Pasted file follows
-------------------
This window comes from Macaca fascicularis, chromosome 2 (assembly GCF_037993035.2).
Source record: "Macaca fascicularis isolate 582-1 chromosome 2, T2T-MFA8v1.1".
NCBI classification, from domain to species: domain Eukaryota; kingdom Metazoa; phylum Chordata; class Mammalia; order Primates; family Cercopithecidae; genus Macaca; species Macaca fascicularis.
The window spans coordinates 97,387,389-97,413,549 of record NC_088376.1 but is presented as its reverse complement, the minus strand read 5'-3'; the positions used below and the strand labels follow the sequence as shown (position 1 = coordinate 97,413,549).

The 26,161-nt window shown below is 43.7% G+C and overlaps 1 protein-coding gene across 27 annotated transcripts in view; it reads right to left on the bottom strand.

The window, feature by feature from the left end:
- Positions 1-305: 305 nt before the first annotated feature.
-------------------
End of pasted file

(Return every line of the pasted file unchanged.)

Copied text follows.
This window comes from Macaca fascicularis, chromosome 2 (assembly GCF_037993035.2).
Source record: "Macaca fascicularis isolate 582-1 chromosome 2, T2T-MFA8v1.1".
NCBI classification, from domain to species: domain Eukaryota; kingdom Metazoa; phylum Chordata; class Mammalia; order Primates; family Cercopithecidae; genus Macaca; species Macaca fascicularis.
The window spans coordinates 97,387,389-97,413,549 of record NC_088376.1 but is presented as its reverse complement, the minus strand read 5'-3'; the positions used below and the strand labels follow the sequence as shown (position 1 = coordinate 97,413,549).

The 26,161-nt window shown below is 43.7% G+C and overlaps 1 protein-coding gene across 27 annotated transcripts in view; it reads right to left on the bottom strand.

The window, feature by feature from the left end:
- Positions 1-305: 305 nt before the first annotated feature.